IBM i Total Cost Of Ownership Report Updated
December 1, 2014 Dan Burger
ITG is IBM‘s go-to research and analysis firm when it comes to studies comparing IBM i to its competition. These studies zero in on total cost of ownership build a favorable case for IBM’s midrange systems based on costs related to hardware purchase and maintenance; licenses and support for operating systems, databases, and other systems software, systems management and database administration costs; and energy costs.
During its most recent comparison, which is dated September 2014, ITG lined up IBM Power S814 and S824 servers against two- and four-socket X86 servers powered by Intel E5 and E7 processors. One of the X86 systems was set up to run Microsoft Windows Server 2012 and SQL Server 2014. The other X86 system was a combination of Linux servers with Oracle Database 12c. Virtualization was used with all of the test gear.
The way ITG figures it, the up-front acquisition costs for hardware and software licenses average 35 percent less with i on Power8 compared to the Windows-based option and 46 percent less than the Linux/Oracle alternative. Ongoing costs on IBM i average 49 percent less and 53 percent less respectively.
As in past reports, ITG makes note that average small to midsize business running X86 servers deploy between three and five boxes to match up with the capabilities of a single Power system. And in this case, it’s a new Power8 box, which is being compared to the older X86 technology. So the report makes note that hardware, software, and support costs attached to three X86 servers surpass the associated costs tied to one Power8 server. But the biggest IBM i advantages that ITG demonstrates are in the systems management area. This, too, has been emphasized in past ITG reports. More servers require more administrators, based on the ITG survey results and this gives IBM i on Power its most notable cost savings.
Another factor that ITG brings into the discussion is cost of downtime documentation. Zero tolerance for downtime is often the norm in businesses that depend on ecommerce and/or tightly managed supply chains. The increased use of mobile applications, social media, and cloud computing add more pressure to reduce downtime.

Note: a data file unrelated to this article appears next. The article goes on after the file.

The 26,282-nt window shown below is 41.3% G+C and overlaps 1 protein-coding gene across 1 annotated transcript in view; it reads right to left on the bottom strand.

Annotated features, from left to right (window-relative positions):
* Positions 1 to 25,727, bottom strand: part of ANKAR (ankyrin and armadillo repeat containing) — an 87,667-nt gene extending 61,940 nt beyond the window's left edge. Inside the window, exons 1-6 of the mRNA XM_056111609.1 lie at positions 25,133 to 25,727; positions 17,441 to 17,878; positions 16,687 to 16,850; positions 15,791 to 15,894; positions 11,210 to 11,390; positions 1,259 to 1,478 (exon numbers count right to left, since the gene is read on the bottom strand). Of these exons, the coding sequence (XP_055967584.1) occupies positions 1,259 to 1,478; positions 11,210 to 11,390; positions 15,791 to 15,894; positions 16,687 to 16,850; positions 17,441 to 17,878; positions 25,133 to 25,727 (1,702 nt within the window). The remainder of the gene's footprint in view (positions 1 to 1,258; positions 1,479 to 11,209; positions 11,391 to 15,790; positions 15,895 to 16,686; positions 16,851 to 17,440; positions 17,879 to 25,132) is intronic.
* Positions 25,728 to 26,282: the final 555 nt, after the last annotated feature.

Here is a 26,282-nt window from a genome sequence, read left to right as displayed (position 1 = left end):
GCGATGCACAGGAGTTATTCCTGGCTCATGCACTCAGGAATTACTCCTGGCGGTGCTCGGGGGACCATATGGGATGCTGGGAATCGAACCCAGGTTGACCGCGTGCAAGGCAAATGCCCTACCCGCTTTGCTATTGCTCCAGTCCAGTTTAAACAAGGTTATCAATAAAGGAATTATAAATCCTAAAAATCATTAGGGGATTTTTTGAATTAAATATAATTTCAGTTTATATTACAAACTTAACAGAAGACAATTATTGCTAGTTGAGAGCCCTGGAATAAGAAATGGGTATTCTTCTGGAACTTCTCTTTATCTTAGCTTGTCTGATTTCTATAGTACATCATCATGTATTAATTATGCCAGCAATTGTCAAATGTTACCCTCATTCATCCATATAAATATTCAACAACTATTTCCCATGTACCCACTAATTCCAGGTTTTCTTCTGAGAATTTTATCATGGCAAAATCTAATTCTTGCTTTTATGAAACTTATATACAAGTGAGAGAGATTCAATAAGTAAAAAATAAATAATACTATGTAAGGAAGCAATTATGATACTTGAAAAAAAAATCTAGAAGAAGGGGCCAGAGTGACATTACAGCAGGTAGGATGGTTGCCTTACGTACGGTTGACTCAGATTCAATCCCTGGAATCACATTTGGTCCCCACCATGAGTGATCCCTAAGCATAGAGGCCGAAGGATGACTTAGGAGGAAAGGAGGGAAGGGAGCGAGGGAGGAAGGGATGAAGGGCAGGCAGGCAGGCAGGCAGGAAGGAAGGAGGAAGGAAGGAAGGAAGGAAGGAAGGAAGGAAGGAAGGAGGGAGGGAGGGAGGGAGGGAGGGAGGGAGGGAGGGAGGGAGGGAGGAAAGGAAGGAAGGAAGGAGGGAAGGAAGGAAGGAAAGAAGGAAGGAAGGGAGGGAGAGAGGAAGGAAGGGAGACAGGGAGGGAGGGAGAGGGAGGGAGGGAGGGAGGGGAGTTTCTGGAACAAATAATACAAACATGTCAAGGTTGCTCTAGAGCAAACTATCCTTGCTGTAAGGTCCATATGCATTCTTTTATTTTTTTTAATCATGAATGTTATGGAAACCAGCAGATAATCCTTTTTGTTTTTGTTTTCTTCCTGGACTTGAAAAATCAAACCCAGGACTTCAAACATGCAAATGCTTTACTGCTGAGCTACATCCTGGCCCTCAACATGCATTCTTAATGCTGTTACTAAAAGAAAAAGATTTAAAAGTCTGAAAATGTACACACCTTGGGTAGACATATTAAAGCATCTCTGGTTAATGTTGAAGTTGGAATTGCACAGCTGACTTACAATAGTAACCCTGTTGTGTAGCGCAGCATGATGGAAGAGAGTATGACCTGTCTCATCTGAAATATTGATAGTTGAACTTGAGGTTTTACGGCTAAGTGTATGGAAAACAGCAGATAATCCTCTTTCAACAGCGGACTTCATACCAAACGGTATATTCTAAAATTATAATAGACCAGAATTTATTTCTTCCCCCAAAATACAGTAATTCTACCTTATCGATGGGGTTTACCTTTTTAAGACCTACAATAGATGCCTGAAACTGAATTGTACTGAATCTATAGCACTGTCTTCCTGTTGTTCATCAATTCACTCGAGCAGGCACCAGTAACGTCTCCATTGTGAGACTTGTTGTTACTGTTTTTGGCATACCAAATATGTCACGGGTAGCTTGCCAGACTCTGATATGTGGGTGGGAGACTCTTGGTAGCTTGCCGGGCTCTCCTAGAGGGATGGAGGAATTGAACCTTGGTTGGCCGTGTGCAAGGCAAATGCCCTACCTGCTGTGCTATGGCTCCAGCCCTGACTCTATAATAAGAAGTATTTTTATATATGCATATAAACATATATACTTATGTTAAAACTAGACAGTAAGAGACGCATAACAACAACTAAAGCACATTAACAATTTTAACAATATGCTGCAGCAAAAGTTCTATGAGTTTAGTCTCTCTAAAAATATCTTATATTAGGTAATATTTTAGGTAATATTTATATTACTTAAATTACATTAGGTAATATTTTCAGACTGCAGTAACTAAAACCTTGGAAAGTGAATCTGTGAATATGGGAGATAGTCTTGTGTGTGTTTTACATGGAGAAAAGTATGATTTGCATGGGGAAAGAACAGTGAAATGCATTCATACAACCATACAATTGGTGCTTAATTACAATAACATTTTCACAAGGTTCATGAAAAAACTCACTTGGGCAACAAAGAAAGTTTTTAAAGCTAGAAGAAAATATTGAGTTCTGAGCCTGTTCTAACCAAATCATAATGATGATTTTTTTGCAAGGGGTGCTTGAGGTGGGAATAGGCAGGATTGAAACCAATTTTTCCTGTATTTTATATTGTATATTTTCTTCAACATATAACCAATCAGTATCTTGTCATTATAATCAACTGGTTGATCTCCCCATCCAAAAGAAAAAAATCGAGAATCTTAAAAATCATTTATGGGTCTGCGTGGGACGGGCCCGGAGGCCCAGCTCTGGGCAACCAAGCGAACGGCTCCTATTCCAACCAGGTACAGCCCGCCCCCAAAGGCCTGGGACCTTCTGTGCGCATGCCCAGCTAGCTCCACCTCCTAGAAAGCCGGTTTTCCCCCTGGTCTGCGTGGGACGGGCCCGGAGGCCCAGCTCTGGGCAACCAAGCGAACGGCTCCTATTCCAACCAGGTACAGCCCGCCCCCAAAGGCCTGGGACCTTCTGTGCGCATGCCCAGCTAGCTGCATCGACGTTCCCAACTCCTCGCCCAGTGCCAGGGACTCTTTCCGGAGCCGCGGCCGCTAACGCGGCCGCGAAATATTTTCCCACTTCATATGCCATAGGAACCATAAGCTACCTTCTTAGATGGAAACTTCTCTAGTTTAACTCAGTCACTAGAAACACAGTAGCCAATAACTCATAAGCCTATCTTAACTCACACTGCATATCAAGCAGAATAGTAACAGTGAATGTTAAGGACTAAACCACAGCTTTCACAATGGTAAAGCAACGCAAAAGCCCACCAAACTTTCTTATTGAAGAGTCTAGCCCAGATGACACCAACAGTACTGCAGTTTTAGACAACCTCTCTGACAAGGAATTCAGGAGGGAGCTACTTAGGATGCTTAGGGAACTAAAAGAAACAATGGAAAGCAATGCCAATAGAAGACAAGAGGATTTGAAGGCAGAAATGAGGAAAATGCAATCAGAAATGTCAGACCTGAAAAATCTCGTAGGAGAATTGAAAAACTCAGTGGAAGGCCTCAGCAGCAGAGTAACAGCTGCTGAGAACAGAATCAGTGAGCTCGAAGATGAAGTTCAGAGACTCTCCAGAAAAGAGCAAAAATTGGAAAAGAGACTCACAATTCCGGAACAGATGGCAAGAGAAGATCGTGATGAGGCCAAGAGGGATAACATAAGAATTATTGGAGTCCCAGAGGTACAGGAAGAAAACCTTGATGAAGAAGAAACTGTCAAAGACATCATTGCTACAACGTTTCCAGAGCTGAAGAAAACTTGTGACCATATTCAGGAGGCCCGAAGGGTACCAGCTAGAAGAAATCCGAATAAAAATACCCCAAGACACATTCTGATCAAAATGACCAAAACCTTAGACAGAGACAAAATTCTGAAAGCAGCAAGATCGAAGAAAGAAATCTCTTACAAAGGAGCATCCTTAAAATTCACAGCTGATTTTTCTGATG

ITG calculated the costs of downtime at IBM i shops averaged 72 percent less compared with Windows and SQL Server. And when compared to the use of X86 Linux servers with Oracle, the IBM I shops downtime was 79 percent less.
If your company is considering the replacement of its IBM i on Power platform with a Windows or Linux on X86 system, having some statistics to support IBM i will help you make your case by drawing attention to data that adds perspective to cost comparisons.
IBM has forever touted the value proposition of IBM i, iSeries, and AS/400 systems while X86 machines have swarmed into the small to midsize market. Much of the X86 incursion took place during an era when IT costs were not scrutinized to the extent they are today.
ITG based its report on input from 42 midsize businesses employing IBM i on Power Systems, Windows servers or X86 Linux servers in manufacturing, distribution and retail companies. The survey results were collected from organizations that ranged from $300 million to $1.65 billion in revenues, and employed 500 to more than 5,000 people.
There are two ITG reports available for midsize businesses. One is titled “IBM i on Power Systems for Midsize Businesses: Minimizing Costs and Risks in Today’s Environment of Cloud, Analytics, and Mobile Applications”. The second report is titled There are two ITG reports available for midsize businesses. One is titled “”IBM i on Power Systems for Midsize Businesses: Minimizing Costs and Risks in Today’s Environment of Cloud, Analytics, and Mobile Applications Executive Brief”.